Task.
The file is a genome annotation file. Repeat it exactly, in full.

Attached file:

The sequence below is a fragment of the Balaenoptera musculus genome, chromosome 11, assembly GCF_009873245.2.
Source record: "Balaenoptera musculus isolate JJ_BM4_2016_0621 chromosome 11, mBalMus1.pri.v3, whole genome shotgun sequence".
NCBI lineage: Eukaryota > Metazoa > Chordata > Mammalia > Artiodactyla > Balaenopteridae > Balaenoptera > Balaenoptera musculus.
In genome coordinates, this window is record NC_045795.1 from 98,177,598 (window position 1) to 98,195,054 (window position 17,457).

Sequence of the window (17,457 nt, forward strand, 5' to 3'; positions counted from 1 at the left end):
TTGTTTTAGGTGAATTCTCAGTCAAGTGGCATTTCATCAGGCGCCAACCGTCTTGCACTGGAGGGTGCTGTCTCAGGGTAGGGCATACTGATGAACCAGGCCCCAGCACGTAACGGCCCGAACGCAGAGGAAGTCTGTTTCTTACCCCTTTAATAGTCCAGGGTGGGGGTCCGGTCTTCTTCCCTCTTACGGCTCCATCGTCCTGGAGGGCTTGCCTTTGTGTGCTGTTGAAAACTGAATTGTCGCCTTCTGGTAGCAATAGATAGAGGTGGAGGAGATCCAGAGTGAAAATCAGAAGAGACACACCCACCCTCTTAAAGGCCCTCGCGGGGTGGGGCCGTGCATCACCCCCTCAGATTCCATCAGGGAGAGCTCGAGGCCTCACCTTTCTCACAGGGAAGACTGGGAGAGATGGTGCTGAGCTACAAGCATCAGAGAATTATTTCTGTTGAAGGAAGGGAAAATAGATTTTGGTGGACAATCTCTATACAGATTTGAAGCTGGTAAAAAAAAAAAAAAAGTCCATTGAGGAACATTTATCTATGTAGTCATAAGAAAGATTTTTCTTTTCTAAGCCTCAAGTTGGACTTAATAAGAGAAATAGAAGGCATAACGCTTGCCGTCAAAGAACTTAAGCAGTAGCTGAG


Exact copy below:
The sequence below is a fragment of the Balaenoptera musculus genome, chromosome 11, assembly GCF_009873245.2.
Source record: "Balaenoptera musculus isolate JJ_BM4_2016_0621 chromosome 11, mBalMus1.pri.v3, whole genome shotgun sequence".
NCBI lineage: Eukaryota > Metazoa > Chordata > Mammalia > Artiodactyla > Balaenopteridae > Balaenoptera > Balaenoptera musculus.
In genome coordinates, this window is record NC_045795.1 from 98,177,598 (window position 1) to 98,195,054 (window position 17,457).

Sequence of the window (17,457 nt, forward strand, 5' to 3'; positions counted from 1 at the left end):
TTGTTTTAGGTGAATTCTCAGTCAAGTGGCATTTCATCAGGCGCCAACCGTCTTGCACTGGAGGGTGCTGTCTCAGGGTAGGGCATACTGATGAACCAGGCCCCAGCACGTAACGGCCCGAACGCAGAGGAAGTCTGTTTCTTACCCCTTTAATAGTCCAGGGTGGGGGTCCGGTCTTCTTCCCTCTTACGGCTCCATCGTCCTGGAGGGCTTGCCTTTGTGTGCTGTTGAAAACTGAATTGTCGCCTTCTGGTAGCAATAGATAGAGGTGGAGGAGATCCAGAGTGAAAATCAGAAGAGACACACCCACCCTCTTAAAGGCCCTCGCGGGGTGGGGCCGTGCATCACCCCCTCAGATTCCATCAGGGAGAGCTCGAGGCCTCACCTTTCTCACAGGGAAGACTGGGAGAGATGGTGCTGAGCTACAAGCATCAGAGAATTATTTCTGTTGAAGGAAGGGAAAATAGATTTTGGTGGACAATCTCTATACAGATTTGAAGCTGGTAAAAAAAAAAAAAAAGTCCATTGAGGAACATTTATCTATGTAGTCATAAGAAAGATTTTTCTTTTCTAAGCCTCAAGTTGGACTTAATAAGAGAAATAGAAGGCATAACGCTTGCCGTCAAAGAACTTAAGCAGTAGCTGAG